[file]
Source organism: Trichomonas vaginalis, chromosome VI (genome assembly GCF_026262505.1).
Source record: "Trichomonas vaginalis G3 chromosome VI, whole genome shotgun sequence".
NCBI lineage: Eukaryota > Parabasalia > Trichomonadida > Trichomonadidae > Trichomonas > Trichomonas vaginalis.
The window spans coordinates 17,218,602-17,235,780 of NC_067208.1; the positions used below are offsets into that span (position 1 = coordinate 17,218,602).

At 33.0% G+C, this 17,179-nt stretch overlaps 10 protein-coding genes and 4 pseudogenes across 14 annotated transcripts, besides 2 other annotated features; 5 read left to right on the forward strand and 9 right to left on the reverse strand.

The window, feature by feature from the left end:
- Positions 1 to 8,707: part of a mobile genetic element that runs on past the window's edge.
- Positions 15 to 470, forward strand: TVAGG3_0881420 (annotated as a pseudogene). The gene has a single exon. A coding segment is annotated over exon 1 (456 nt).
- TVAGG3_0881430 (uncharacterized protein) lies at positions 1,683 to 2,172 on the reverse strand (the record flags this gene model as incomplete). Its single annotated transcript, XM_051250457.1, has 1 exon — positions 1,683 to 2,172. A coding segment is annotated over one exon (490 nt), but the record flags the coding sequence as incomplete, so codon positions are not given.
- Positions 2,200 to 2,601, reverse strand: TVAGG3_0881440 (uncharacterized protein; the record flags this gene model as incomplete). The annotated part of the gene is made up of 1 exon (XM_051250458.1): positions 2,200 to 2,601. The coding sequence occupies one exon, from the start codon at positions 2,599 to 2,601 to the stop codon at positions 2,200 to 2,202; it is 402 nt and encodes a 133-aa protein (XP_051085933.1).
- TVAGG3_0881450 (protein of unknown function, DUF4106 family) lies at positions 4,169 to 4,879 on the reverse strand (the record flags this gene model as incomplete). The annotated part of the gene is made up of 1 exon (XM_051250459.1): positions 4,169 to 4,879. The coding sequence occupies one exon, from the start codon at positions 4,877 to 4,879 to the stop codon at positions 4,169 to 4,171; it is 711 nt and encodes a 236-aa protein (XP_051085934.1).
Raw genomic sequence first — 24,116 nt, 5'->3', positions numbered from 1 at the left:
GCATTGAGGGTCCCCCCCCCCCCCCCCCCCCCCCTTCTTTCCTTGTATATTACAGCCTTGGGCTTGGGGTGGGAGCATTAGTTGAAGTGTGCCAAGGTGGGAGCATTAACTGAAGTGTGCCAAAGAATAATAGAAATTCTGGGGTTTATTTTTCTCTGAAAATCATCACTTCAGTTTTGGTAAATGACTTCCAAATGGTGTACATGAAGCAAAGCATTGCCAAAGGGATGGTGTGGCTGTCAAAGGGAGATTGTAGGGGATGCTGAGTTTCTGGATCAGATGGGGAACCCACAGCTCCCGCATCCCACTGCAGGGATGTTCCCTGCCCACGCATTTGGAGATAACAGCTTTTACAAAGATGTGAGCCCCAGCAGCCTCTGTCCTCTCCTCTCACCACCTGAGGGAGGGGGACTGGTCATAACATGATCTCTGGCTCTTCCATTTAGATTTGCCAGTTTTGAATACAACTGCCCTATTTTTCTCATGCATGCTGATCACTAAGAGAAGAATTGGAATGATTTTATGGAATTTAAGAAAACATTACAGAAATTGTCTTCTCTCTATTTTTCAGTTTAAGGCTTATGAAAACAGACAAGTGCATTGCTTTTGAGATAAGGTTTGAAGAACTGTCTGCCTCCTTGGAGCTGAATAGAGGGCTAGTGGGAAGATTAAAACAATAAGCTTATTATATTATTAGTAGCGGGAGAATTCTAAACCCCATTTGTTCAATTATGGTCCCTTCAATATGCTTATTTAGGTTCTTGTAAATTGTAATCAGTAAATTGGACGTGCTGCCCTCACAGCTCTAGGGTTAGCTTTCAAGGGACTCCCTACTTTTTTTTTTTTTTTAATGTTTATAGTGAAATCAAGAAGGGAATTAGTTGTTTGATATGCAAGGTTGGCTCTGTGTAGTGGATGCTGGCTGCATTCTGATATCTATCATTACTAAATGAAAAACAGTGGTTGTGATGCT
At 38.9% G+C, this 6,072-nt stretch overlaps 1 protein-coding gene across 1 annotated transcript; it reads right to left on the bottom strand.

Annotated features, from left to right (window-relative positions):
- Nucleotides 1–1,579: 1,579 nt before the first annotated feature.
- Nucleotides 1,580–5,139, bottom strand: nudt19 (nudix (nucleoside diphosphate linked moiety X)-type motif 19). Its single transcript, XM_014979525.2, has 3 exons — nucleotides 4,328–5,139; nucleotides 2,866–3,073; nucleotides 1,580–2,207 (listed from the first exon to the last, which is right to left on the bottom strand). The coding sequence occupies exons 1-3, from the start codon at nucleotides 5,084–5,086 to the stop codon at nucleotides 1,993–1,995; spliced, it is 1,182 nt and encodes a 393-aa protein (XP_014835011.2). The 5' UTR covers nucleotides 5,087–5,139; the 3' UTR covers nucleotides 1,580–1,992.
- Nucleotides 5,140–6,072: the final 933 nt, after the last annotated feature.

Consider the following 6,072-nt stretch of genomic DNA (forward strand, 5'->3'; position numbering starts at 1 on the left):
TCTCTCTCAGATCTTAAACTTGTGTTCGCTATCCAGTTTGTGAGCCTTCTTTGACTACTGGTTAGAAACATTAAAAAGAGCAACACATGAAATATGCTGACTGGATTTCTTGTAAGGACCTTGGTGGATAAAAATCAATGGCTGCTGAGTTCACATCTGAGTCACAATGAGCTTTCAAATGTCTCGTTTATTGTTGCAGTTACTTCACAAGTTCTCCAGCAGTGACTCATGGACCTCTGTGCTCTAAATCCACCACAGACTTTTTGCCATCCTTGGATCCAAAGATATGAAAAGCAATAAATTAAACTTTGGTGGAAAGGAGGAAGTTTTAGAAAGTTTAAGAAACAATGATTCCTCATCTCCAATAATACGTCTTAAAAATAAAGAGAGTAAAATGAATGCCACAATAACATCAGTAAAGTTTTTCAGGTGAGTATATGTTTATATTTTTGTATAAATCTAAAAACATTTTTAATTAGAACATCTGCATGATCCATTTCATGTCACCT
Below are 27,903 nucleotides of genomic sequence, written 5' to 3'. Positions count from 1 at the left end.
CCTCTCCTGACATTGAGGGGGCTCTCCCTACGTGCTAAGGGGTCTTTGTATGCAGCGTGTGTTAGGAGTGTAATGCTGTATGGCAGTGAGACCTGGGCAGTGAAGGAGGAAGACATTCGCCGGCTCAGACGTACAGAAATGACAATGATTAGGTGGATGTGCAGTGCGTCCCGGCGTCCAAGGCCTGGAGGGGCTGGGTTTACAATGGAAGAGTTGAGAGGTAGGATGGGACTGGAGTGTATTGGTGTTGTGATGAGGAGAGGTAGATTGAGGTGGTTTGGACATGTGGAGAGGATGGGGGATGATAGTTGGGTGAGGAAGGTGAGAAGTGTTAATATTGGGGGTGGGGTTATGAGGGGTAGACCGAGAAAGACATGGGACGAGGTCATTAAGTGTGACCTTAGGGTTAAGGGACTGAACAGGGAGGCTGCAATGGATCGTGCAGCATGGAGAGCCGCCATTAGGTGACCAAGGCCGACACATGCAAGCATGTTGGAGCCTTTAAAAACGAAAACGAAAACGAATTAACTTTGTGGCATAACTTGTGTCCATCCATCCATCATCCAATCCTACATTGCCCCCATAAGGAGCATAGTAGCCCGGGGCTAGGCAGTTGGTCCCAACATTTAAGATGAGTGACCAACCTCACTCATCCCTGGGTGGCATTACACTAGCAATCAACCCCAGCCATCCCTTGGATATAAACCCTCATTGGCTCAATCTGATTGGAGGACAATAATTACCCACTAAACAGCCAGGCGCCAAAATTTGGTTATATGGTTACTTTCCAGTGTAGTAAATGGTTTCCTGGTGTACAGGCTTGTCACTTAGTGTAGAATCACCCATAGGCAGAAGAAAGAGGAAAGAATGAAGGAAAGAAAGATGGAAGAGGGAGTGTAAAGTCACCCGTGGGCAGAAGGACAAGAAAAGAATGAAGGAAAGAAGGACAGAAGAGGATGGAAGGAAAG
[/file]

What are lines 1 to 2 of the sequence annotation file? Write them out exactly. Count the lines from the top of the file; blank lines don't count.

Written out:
Source organism: Trichomonas vaginalis, chromosome VI (genome assembly GCF_026262505.1).
Source record: "Trichomonas vaginalis G3 chromosome VI, whole genome shotgun sequence".